Later, with the attack at the Capitol underway, Trump “poured gasoline on the fire” by tweeting an angry message directed at Pence, Sarah Matthews, a former Trump press aide, said in a videotaped interview with investigators that was aired Thursday.

“Mike Pence didn’t have the courage to do what should have been done to protect our Country and our Constitution, giving States a chance to certify a corrected set of facts, not the fraudulent or inaccurate ones which they were asked to previously certify,” Trump tweeted at 2:24 p.m. “USA demands truth!”

The committee showed footage of rioters reading the tweet aloud, and of others angrily demanding Pence’s head. Moments later, rioters inside the Capitol reached the eastern side of the Rotunda.

Several Pence aides testified that they were shocked and disappointed when Trump issued a statement the day before the riot that Pence and Trump were “in total agreement that the Vice President has the power to act” in overturning the results of the 2020 election.

Short, Pence’s chief of staff, said the information in the statement was “incorrect” and he recalled an angry conversation with Trump aide Jason Miller, who separately testified that he wrote the statement with Trump’s input.

“I was irritated and expressed displeasure that a statement could have gone out that misrepresented the vice president’s viewpoint without consultation,” Short said he told Miller.

More than any other figure in the days leading to and including Jan. 6, Thursday’s hearing showcased Eastman, a Trump attorney who outlined scenarios for denying Biden the presidency in legal memos and in an Oval Office meeting on Jan. 4 with Pence and Trump.

Eastman repeatedly sought to convince Pence and his lawyers that the vice president could unilaterally overturn the results of the election. A prolific emailer, Eastman fought for months to withhold emails the committee requested and only last week did a federal judge order that Eastman hand over an additional 400 documents to the committee.

Thursday was likely only the first hearing to feature Eastman as the committee continues its investigation behind closed doors, shaping the proceedings as new information rolls in.

Thompson said the panel plans to invite Virginia “Ginni” Thomas, the wife of Supreme Court Justice Clarence Thomas, to be interviewed. The Post reported Wednesday that the committee has obtained email correspondence between Thomas and Eastman. The emails show that Thomas’s efforts to overturn the election were more extensive than previously known, according to two people with knowledge of the correspondence who spoke on the condition of anonymity to discuss sensitive matters.

Jacob, along with former Trump White House lawyer Eric Hershmann, made clear in testimony Thursday they believe Eastman’s plan was ridiculous and illegal. Jacob recalled emailing Eastman after Pence had been evacuated to a secure location: “Thanks to your bull---t, we are now under siege.”

Eastman was unrepentant in reply, blaming Pence for not having gone along with the plot, and encouraging Pence’s team to consider a “relatively minor violation” of the law, by adjourning Congress for 10 days so state legislatures could reconsider their electoral college votes. Jacob said Pence described Eastman’s response as “rubber room stuff.”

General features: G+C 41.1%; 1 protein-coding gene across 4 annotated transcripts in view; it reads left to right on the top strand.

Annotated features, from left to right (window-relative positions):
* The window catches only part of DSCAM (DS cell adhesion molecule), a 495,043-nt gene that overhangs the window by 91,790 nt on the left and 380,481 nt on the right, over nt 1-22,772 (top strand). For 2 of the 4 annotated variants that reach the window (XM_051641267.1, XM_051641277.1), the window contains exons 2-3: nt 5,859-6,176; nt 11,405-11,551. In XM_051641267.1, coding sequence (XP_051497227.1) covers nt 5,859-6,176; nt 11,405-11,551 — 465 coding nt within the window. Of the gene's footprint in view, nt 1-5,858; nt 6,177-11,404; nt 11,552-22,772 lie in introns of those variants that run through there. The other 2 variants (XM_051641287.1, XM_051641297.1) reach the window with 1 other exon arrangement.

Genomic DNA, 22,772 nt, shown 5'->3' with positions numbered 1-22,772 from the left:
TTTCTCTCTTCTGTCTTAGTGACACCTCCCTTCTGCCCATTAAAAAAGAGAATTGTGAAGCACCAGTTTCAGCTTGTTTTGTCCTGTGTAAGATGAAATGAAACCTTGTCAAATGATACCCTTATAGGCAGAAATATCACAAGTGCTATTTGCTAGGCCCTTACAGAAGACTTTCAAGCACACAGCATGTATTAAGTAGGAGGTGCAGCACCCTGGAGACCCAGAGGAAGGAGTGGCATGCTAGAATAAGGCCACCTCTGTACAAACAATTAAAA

Hershmann recounted speaking to Eastman the next day, when Eastman brought up a new idea to contest the result in Georgia, “And I said to him, ‘Are you out of your effing mind?’ I said, ‘I only want to hear two words coming out of your mouth from now on: Orderly transition,' " Herschmann said.

“Now I’m going to give you the best free legal advice you’re ever getting in your life,'” Herschmann said he added. "'Get a great effing criminal defense lawyer. You’re going to need it.”

White House attorney Eric Herschmann on June 16 said Trump lawyer John Eastman was fine with causing violence by saying the election was stolen. (Video: The Washington Post, Photo: Jabin Botsford/The Washington Post)

Separately Thursday, tensions ratcheted up between the Jan. 6 committee and the Justice Department, with prosecutors complaining their lack of access to committee interview transcripts is hampering their ability to complete criminal cases, as evidence is aired in widely watched public hearings ahead of key trials.

In a letter to the committee Wednesday, the heads of the Justice Department’s national security and criminal divisions wrote that not granting the department access to transcripts complicates the “ability to investigate and prosecute those who engaged in criminal conduct.”

The letter is the strongest salvo in the months-long back-and-forth between the committee and the department, whose parallel investigations have generally tried to steer clear of each other but now seem to be on a collision course.

The committee has repeatedly turned to Trump’s own aides, and Republicans generally, to make its case against the former president. Thursday’s hearing at times had the feel of a meeting of the Federalist Society, the conservative legal group.

Jacob and Luttig are conservative lawyers. One of Thursday’s questioners was John Wood, a Republican lawyer who noted that he and Eastman clerked for Luttig. Eastman, Jacob and the vice chairwoman of the committee, Rep. Liz Cheney (Wyo.), received their law degrees from the University of Chicago, which is known for producing conservative lawyers.

Luttig on Thursday was unsparing in describing the harm that his fellow conservatives who have cast their lot with Trump could have done to the U.S. government — and still could do.

“Donald Trump and his allies and supporters are a clear and present danger to American democracy,” Luttig said.

Devlin Barrett, Matthew Brown, Rosalind S. Helderman, Eugene Scott, Mariana Alfaro, Amy Wang, Seung Min Kim and Cleve R. Wootson Jr. contributed to this report.

The Jan. 6 insurrection

Congressional hearings: The House committee investigating the attack on the U.S. Capitol held a series of high-profile hearings to share its findings with the U.S. public. In what was likely its final hearing, the committee issued a surprise subpoena seeking testimony from former president Donald Trump. Here’s a guide to the biggest hearing moments so far.

Will there be charges? The committee could make criminal referrals of former president Donald Trump over his role in the attack, Rep. Liz Cheney (R-Wyo.) said in an interview.

What we know about what Trump did on Jan. 6: New details emerged when Hutchinson testified before the committee and shared what she saw and heard on Jan. 6.

The riot: On Jan. 6, 2021, a pro-Trump mob stormed the U.S. Capitol in an attempt to stop the certification of the 2020 election results. Five people died on that day or in the immediate aftermath, and 140 police officers were assaulted.

Inside the siege: During the rampage, rioters came perilously close to penetrating the inner sanctums of the building while lawmakers were still there, including former vice president Mike Pence. The Washington Post examined text messages, photos and videos to create a video timeline of what happened on Jan. 6.